The Coordinated Attempted Comebacks of the #MeToo Men: When they all crawl out of their holes at the same time, it is a campaign afoot.

It is very interesting that many of the men who have been #MeToo are all starting to emerge and spin their own narratives or use proxies.

I will not give links, but you, too, I am certain, know how to use a search engine, but we have had Stephen Galloway’s little brigade of morally devoid groupies at the National Post cry for him as if he were a little boy and not a grown man, Louis C.K. came on a stage to do a routine as if there were a shortage of comedians out there, Jian Ghomeshi getting a platform to feel sorry for himself (though my thoughts can be found here), Harper’s gave it to John Hockenberry, and even Woody Allen’s wife defend him, although as hard as she tries to spin it, it is a textbook by-the-numbers guide of young girls get lured, primed, and groomed, and, in fact, bolstering Dylan Farrow’s accusations in the process.

The timing is very interesting. The recruiting of the usual pawns and cheerleaders is very predictable. I am sure there is a lot of consultation with crisis management specialists and many in journalism are more than willing to give these predators a platform so that this whole #MeToo nonsense would just go away and abusing females on the jobs can be seen as glorious and acceptable again.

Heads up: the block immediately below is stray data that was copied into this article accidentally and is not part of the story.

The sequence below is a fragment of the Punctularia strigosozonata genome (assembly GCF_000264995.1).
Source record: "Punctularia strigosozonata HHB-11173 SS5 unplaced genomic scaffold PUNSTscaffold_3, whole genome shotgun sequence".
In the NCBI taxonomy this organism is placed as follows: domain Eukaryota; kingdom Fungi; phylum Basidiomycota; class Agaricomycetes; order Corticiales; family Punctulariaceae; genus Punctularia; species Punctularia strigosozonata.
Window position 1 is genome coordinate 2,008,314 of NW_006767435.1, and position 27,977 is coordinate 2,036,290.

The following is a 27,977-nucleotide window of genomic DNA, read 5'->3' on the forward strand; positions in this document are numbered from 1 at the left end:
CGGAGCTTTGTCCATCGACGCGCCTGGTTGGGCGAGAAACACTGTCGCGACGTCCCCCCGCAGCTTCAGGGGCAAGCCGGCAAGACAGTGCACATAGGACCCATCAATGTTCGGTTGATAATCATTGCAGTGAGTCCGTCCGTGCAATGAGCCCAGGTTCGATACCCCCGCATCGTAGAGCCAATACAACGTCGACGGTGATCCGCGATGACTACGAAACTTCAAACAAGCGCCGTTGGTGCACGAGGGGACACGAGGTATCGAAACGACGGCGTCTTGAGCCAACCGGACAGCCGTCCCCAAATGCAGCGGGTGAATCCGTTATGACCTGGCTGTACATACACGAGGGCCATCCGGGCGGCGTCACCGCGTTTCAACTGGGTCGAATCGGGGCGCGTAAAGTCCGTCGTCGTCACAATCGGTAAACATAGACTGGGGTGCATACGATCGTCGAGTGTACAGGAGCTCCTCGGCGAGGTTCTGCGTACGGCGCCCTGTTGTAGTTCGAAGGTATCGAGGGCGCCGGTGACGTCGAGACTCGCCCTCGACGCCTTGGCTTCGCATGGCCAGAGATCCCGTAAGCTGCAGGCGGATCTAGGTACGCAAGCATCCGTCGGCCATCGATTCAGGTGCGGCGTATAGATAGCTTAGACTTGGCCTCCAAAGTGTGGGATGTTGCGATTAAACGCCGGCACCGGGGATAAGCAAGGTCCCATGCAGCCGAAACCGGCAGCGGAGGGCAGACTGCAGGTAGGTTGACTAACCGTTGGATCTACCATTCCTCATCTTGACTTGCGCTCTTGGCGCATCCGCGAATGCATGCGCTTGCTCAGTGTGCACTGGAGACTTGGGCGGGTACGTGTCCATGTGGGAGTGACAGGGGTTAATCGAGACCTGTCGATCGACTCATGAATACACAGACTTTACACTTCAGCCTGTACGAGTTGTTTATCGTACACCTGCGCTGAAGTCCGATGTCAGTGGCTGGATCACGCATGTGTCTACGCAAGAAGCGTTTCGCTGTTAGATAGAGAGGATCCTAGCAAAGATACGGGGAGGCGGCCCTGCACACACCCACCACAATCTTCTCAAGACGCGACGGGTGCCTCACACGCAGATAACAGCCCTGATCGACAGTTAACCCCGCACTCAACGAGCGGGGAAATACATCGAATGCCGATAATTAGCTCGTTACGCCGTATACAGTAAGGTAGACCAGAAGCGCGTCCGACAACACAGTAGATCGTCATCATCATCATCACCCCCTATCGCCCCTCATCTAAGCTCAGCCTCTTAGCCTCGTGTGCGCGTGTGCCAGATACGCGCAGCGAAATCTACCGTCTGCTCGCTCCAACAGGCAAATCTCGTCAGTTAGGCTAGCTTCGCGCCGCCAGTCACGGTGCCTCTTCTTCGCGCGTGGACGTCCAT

But it is not doing it usual magic trick. While the cronies of #MeToo are doing all they can to make White Male Privilege Great Again, it is not convincing an educated populace. The genie is out of the bottle, and the world has moved on.

What it is doing, on the other hand, is identifying those enablers and shows those who were harmed and/or do no wish to be harmed, what the battlefield now looks like and where else to scrutinize. What was once a handy crisis management trick is exposing the places that need to be investigated a little more closely.

It also shows the extent of how self-entitled and unapologetic these predators truly are: their me-centred whining on lofty platforms shows they see nothing wrong with what they did and that believe they are owed a public career.

No, they aren’t. Fame is a reward based on public goodwill. Once that goodwill has been shown to be exploited and abused, you no longer deserve the fame you crave.

Fame is a privilege. Not a right.

And this is 2018, a time where people are not in a mood to give free passes for bad behaviour or to fall for predictable ruses…